Neoadjuvant chemoradiation followed by surgery is the current standard of care in the treatment of locally advanced rectal cancer. Those who achieved pathologic complete response, following this standard of care, complete pathologic response (pCR) had better outcome. Until now there are no reliable clinical parameters to predict this response. The purpose of the study was to evaluate whether tumor volume may serve as a predictive factor in patients treated with neoadjuvant chemoradiotherapy.
Materials and Methods:
Between September 2015 and September 2019, patients diagnosed with stage IIA to IIIC rectal adenocarcinoma, who were treated with neoadjuvant chemoradiation, were enrolled to this study. All patients underwent rectal ultrasound, pelvic magnetic resonance imaging, fluorodeoxyglucose-positron emission tomography-computed tomography and the diagnosis was confirmed by pathology report. Radiation therapy was consisted of 50 Gy delivered to the tumor site, 2 Gy a day, 5 times a week and to the pelvic lymph nodes for a total of 45 Gy in 1.8 Gy a day, 5 times a week. The gross tumor volume (GTV) was contoured by radiation oncology expert, reviewed by radiology and nuclear medicine expert and approved by radiation therapy tumor board. Chemotherapy was consisted of either capecitabine 875 mg/m2 twice a day or continuous. IV infusion of 5 fluorouracil 375 mg/m2 for 4 consecutive days in a 3 weeks apart. Operation, either low anterior or abdominoperineal resection was carried out 6 to 8 weeks following completion of treatment. Patients were assigned to either complete pathologic response (pCR) or non-pCR groups. GTV, among other clinical and treatment parameters, were evaluated for prediction of pCR. Statistical methods included independent t test, logistic regression, area under the curve-receiver operating characteristic, Bayesian independent statistics and multilayer perceptron model.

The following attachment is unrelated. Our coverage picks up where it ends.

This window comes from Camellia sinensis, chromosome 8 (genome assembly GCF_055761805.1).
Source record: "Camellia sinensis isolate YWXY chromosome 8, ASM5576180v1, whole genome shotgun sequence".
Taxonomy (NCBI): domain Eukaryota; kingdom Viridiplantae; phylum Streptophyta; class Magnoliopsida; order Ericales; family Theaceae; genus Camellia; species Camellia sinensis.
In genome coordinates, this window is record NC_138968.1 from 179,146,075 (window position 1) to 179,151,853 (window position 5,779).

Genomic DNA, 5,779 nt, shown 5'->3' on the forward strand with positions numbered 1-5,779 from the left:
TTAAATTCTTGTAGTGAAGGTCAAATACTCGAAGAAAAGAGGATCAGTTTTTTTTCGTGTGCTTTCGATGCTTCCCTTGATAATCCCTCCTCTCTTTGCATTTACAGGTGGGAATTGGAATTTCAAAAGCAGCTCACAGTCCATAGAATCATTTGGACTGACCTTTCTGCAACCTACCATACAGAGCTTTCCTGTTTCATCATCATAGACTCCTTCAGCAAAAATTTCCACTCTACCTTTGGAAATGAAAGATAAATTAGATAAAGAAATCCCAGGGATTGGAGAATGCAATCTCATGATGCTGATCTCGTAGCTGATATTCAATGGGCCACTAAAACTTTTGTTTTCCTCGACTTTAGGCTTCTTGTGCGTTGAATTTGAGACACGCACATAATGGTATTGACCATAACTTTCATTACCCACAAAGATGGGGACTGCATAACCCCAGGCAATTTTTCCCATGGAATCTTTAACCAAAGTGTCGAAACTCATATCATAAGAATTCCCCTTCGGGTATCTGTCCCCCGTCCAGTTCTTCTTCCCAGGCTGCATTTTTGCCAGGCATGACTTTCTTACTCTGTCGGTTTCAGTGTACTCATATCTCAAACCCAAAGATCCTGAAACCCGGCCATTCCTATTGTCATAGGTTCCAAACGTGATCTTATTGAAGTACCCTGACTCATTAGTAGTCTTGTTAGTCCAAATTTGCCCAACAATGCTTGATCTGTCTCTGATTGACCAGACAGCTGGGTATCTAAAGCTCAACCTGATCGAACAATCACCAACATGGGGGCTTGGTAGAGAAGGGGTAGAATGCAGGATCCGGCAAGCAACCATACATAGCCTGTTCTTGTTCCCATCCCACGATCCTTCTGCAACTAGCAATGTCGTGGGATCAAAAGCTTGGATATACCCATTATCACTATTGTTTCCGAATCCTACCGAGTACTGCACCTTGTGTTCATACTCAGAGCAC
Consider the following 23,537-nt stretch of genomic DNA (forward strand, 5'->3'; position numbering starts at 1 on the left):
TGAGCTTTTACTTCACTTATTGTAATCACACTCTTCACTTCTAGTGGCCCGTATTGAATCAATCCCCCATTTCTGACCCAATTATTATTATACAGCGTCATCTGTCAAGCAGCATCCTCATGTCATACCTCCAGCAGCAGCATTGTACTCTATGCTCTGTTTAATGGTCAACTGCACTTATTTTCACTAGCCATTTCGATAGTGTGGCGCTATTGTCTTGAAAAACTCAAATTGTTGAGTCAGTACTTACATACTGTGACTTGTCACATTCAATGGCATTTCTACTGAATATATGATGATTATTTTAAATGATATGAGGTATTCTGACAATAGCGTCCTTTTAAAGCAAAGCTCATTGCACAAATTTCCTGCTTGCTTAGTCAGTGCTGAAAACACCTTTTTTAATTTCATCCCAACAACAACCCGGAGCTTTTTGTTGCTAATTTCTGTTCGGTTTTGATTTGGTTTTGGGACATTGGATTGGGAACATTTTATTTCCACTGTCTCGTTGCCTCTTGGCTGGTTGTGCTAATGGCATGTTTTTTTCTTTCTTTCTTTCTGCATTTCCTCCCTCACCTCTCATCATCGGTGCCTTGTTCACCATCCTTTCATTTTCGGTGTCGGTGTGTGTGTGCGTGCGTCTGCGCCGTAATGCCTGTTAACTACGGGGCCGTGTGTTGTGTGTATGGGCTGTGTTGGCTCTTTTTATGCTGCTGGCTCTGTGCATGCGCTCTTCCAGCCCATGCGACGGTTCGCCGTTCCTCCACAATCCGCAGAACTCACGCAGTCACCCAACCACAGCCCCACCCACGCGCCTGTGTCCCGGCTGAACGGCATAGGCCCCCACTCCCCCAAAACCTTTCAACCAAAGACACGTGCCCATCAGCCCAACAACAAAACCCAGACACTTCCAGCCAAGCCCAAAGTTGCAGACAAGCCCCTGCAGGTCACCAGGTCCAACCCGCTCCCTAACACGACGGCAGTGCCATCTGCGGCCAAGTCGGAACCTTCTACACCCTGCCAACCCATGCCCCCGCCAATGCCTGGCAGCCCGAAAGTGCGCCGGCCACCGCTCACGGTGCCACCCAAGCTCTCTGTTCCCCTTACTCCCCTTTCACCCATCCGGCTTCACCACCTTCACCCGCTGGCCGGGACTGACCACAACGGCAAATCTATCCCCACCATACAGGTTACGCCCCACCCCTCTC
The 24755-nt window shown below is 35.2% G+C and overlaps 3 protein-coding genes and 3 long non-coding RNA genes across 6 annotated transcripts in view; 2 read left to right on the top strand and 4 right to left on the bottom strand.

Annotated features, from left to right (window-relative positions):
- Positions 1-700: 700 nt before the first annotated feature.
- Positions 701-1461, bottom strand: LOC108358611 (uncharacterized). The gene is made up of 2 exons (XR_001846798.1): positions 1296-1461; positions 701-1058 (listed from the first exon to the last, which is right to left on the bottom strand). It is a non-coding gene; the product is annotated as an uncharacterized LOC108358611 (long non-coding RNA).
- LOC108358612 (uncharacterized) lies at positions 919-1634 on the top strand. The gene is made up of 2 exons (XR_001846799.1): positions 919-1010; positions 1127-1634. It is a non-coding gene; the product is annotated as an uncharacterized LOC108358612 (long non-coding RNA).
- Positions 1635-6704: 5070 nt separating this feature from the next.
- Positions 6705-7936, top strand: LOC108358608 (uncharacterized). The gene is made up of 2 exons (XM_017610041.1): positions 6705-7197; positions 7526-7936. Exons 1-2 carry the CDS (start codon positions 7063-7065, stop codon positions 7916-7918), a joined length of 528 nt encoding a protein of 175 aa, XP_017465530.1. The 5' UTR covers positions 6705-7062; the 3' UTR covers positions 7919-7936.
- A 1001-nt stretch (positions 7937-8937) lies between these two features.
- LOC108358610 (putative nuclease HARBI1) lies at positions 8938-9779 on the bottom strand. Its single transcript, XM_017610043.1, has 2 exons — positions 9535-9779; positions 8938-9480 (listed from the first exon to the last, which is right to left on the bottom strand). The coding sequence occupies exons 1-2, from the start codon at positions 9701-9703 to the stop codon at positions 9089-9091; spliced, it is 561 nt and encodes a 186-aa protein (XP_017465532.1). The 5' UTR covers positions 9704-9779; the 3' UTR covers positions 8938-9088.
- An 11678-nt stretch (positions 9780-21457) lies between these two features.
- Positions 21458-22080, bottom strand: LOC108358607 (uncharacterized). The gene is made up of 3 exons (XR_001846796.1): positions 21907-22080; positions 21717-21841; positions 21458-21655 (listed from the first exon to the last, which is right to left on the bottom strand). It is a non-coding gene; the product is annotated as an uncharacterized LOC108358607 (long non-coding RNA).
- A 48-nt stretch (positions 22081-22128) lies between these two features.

One hundred ninety-three patients were enrolled to this study, 6 were excluded due to metastatic disease detected at the time of operation. Seventy had stage II and 117 had stage III. Forty-four of 187 (23.5%) patients achieved pCR and 143 patients had either partial or no response/progressive disease. Among the 44 pCR group, 21 had stage II and 23 had stage III disease. Treatment interruption, defined as either a delay of up to 1 week in radiation, and a dose reduction to 75%, was occurred in 42 patients. Sex, ethnicity, distance from anal verge to tumor, height, weight, age, delivered radiation dose, radiotherapy techniques, clinical T and N stage and GTV were evaluated for prediction of pCR. GTV at the volume of <39.5 cm3 was the only significant predictive factor to detect pCR by logistic regression model (P<0.01) and by Bayesian independent test (P=0.026). Area under the receiver operating characteristic curve of GTV <39.5 cm3 showed area under the curve of 0.715 (P=0.009) for stage II and area under the curve of 0.62 (P>0.05) for stage III.
GTV may serve as a predictive factor for achieving pCR in locally advanced rectal cancer after neoadjuvant chemoradiotherapy.